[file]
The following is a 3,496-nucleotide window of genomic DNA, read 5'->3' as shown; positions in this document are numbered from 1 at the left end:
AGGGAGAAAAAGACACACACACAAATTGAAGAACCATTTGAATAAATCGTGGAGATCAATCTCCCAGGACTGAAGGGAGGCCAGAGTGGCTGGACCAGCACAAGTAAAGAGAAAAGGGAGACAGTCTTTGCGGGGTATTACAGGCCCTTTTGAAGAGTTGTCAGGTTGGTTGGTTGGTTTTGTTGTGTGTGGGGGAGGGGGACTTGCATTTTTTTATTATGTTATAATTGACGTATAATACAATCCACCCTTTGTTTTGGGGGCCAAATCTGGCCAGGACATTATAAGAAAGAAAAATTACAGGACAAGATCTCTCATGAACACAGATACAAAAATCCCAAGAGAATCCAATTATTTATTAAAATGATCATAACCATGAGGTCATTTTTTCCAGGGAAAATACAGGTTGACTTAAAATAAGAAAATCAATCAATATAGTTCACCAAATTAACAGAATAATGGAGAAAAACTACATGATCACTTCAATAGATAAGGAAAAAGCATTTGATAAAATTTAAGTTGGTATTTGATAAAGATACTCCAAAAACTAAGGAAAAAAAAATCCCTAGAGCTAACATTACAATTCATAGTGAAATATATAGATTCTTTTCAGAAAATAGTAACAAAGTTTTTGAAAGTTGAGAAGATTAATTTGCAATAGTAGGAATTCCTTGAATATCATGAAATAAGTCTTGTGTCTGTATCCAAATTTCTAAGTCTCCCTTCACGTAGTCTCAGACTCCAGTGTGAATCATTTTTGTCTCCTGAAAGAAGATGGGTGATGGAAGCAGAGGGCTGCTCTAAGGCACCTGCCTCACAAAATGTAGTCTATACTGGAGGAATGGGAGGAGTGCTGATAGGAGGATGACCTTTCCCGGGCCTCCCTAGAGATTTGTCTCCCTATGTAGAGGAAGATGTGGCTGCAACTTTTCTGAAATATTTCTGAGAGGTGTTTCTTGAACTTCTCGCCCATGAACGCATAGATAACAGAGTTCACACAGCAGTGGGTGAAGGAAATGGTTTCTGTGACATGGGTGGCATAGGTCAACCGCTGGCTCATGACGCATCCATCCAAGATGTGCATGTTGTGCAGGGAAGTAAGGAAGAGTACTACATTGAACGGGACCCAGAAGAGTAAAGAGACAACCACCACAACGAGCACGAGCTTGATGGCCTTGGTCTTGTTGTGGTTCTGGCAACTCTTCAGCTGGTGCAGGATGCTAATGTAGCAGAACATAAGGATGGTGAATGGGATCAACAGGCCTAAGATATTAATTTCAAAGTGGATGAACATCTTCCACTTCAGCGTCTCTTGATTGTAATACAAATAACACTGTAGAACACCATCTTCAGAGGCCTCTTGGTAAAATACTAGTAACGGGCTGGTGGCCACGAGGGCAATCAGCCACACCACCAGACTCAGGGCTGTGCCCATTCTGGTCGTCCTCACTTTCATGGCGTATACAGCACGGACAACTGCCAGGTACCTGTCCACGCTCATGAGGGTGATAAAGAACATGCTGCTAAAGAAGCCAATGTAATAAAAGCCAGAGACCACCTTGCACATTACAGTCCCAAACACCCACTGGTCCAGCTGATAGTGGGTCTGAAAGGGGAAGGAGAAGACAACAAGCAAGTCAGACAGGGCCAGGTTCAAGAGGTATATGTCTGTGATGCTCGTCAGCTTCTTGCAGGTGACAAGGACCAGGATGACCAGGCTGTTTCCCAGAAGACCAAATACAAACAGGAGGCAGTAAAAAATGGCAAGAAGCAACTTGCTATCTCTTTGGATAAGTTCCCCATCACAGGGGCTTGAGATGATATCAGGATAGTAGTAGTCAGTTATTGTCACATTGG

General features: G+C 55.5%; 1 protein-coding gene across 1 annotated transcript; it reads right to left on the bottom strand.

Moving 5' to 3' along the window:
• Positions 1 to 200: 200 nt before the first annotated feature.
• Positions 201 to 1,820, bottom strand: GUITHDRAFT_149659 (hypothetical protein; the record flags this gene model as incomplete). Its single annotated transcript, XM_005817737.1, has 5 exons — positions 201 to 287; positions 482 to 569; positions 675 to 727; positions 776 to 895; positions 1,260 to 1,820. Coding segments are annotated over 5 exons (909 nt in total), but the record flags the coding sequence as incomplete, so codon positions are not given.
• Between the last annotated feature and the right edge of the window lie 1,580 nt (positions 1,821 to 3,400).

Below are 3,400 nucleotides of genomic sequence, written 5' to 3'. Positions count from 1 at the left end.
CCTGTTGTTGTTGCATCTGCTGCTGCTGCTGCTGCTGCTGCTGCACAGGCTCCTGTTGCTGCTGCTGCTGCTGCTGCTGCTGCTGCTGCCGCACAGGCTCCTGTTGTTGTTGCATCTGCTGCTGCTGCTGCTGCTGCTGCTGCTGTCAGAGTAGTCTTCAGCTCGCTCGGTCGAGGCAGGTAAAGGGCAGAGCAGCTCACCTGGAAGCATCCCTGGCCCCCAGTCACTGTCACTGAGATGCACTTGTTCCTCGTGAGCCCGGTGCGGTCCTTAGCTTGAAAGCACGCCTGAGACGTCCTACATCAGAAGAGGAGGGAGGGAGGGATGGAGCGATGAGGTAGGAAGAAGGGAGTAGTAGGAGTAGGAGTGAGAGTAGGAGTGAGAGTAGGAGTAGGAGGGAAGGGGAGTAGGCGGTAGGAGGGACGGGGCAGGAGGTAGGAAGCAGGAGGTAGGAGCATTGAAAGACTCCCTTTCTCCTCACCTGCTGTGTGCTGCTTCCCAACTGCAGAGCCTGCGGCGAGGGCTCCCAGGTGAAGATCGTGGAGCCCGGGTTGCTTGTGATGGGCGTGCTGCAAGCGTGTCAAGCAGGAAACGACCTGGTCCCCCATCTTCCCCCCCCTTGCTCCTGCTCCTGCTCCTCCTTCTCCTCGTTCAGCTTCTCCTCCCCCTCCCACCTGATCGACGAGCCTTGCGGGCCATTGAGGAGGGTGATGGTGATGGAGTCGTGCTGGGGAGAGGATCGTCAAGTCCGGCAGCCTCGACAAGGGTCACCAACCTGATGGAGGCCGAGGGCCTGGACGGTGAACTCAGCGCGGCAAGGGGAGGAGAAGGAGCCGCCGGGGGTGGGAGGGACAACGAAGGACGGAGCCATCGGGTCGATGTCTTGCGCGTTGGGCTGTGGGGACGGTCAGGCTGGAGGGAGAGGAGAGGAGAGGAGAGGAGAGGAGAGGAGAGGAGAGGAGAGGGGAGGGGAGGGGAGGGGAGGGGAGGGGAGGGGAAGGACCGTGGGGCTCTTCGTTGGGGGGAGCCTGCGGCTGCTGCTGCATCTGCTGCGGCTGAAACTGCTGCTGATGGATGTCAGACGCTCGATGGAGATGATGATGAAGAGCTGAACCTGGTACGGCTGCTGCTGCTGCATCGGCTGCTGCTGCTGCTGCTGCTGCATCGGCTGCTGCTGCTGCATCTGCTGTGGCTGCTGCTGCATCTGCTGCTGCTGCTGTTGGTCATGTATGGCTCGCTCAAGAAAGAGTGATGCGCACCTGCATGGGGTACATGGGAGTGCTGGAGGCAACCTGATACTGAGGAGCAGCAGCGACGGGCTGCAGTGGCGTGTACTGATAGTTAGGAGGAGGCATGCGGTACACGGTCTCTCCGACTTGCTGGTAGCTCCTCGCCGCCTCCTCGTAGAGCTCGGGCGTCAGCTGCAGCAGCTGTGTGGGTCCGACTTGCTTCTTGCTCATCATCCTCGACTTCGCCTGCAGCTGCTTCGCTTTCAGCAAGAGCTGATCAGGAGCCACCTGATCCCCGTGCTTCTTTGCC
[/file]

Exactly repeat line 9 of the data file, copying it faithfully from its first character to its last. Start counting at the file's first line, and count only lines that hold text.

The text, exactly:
CCTGTTGTTGTTGCATCTGCTGCTGCTGCTGCTGCTGCTGCTGCACAGGCTCCTGTTGCTGCTGCTGCTGCTGCTGCTGCTGCTGCTGCCGCACAGGCTCCTGTTGTTGTTGCATCTGCTGCTGCTGCTGCTGCTGCTGCTGCTGTCAGAGTAGTCTTCAGCTCGCTCGGTCGAGGCAGGTAAAGGGCAGAGCAGCTCACCTGGAAGCATCCCTGGCCCCCAGTCACTGTCACTGAGATGCACTTGTTCCTCGTGAGCCCGGTGCGGTCCTTAGCTTGAAAGCACGCCTGAGACGTCCTACATCAGAAGAGGAGGGAGGGAGGGATGGAGCGATGAGGTAGGAAGAAGGGAGTAGTAGGAGTAGGAGTGAGAGTAGGAGTGAGAGTAGGAGTAGGAGGGAAGGGGAGTAGGCGGTAGGAGGGACGGGGCAGGAGGTAGGAAGCAGGAGGTAGGAGCATTGAAAGACTCCCTTTCTCCTCACCTGCTGTGTGCTGCTTCCCAACTGCAGAGCCTGCGGCGAGGGCTCCCAGGTGAAGATCGTGGAGCCCGGGTTGCTTGTGATGGGCGTGCTGCAAGCGTGTCAAGCAGGAAACGACCTGGTCCCCCATCTTCCCCCCCCTTGCTCCTGCTCCTGCTCCTCCTTCTCCTCGTTCAGCTTCTCCTCCCCCTCCCACCTGATCGACGAGCCTTGCGGGCCATTGAGGAGGGTGATGGTGATGGAGTCGTGCTGGGGAGAGGATCGTCAAGTCCGGCAGCCTCGACAAGGGTCACCAACCTGATGGAGGCCGAGGGCCTGGACGGTGAACTCAGCGCGGCAAGGGGAGGAGAAGGAGCCGCCGGGGGTGGGAGGGACAACGAAGGACGGAGCCATCGGGTCGATGTCTTGCGCGTTGGGCTGTGGGGACGGTCAGGCTGGAGGGAGAGGAGAGGAGAGGAGAGGAGAGGAGAGGAGAGGAGAGGAGAGGGGAGGGGAGGGGAGGGGAGGGGAGGGGAGGGGAAGGACCGTGGGGCTCTTCGTTGGGGGGAGCCTGCGGCTGCTGCTGCATCTGCTGCGGCTGAAACTGCTGCTGATGGATGTCAGACGCTCGATGGAGATGATGATGAAGAGCTGAACCTGGTACGGCTGCTGCTGCTGCATCGGCTGCTGCTGCTGCTGCTGCTGCATCGGCTGCTGCTGCTGCATCTGCTGTGGCTGCTGCTGCATCTGCTGCTGCTGCTGTTGGTCATGTATGGCTCGCTCAAGAAAGAGTGATGCGCACCTGCATGGGGTACATGGGAGTGCTGGAGGCAACCTGATACTGAGGAGCAGCAGCGACGGGCTGCAGTGGCGTGTACTGATAGTTAGGAGGAGGCATGCGGTACACGGTCTCTCCGACTTGCTGGTAGCTCCTCGCCGCCTCCTCGTAGAGCTCGGGCGTCAGCTGCAGCAGCTGTGTGGGTCCGACTTGCTTCTTGCTCATCATCCTCGACTTCGCCTGCAGCTGCTTCGCTTTCAGCAAGAGCTGATCAGGAGCCACCTGATCCCCGTGCTTCTTTGCC